With a trio of rate increases awaiting approval this week by the Hannibal Board of Public Works board, an outspoken figure from Hannibal’s political past raised questions about the utility at Tuesday’s Hannibal City Council meeting.
Former Mayor John Lyng spoke briefly to the council at the outset of Tuesday’s meeting, asking the council to take steps to “gain some accountability for the Hannibal Board of Public Works to the citizens who own those public utilities.”
Lyng, who served as mayor in the early 1980s, said the customary public hearing on rate increases that will be held Thursday evening, just before the BPW board votes on those increases, has become a formality. He called for “some second level of approval of rate increases,” with electoral accountability; the BPW board is appointed.
“And yeah, I’m looking at you fellows,” Lyng told the council.
The rate increases set for a vote Thursday include a 5 percent residential-only hike in electric rates, 8 percent for sewer and 10 percent for water. In total, the three are expected to add $10 to the average monthly utility bill.
Lyng criticized the minimum customer charge in all three divisions, which also is expected to rise. However, he said the hike in electric usage rates, in particular, comes at a time when wholesale power costs are dropping for the city. He likened the residential-only increase to Ford hypothetically raising prices on cars only for its own stockholders.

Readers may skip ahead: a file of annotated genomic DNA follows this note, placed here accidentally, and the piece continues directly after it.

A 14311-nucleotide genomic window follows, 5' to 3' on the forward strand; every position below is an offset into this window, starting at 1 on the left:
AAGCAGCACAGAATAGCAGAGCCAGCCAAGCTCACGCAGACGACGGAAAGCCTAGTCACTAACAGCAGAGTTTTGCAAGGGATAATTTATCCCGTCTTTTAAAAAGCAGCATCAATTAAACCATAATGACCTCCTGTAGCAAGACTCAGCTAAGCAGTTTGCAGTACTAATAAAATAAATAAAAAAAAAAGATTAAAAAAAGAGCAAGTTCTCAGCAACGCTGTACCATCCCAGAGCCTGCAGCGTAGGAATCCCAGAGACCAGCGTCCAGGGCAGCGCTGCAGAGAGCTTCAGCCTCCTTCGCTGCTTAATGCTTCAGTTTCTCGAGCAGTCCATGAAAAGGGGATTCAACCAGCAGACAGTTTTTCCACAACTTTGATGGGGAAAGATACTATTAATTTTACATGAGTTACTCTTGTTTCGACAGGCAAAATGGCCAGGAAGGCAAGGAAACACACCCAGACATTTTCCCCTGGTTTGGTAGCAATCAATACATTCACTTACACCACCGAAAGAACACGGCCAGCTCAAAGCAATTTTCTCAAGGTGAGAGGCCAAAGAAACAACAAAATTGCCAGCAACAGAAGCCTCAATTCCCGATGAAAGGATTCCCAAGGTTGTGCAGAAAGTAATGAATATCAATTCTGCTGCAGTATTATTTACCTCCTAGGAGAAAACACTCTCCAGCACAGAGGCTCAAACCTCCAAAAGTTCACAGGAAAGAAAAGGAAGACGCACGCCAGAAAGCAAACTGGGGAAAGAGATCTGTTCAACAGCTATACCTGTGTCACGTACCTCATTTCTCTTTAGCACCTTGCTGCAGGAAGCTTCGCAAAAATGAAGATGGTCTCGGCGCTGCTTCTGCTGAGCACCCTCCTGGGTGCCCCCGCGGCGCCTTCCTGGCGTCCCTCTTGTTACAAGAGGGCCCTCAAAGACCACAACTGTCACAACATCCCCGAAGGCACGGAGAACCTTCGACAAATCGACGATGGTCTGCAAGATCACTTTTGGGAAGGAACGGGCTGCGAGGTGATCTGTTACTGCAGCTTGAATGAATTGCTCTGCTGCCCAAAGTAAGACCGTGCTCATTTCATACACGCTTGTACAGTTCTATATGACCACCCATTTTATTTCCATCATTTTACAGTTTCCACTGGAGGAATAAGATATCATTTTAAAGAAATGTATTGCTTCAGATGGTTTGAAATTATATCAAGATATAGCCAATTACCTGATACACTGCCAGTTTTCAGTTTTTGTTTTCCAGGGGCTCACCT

The former mayor also called for the council to write into the city charter owner approval — that is, voter approval — of financial borrowing and major investments. The latter was a jab at the massive Prairie State Energy Campus in southern Illinois, of which the BPW is a part owner through the Missouri Public Utility Alliance; the plant has yet to begin generating power and revenue, but the BPW already is paying for its construction to the tune of $300,000 a month. (Note that all MPUA member cities have some financial skin in the plant as members of that organization.)
Although the BPW is considered part of city government, its operations traditionally have been fairly detached from City Hall. Lyng said the council should be doing more to hold the BPW accountable.
BPW General Manager Bob Stevenson and Board President Randy Park were in attendance at Tuesday’s meeting, but did not speak or offer a response to Lyng’s comments.
The council took no action with regard to the former mayor’s remarks, but Fourth Ward Councilman Barry Louderman acknowledged that the council and utility have had a “tenuous” relationship through the years.
This isn’t the first time a Lyng has called for BPW reforms in recent years. His son, former Sixth Ward Councilman Jeff Lyng, was similarly outspoken about the utility.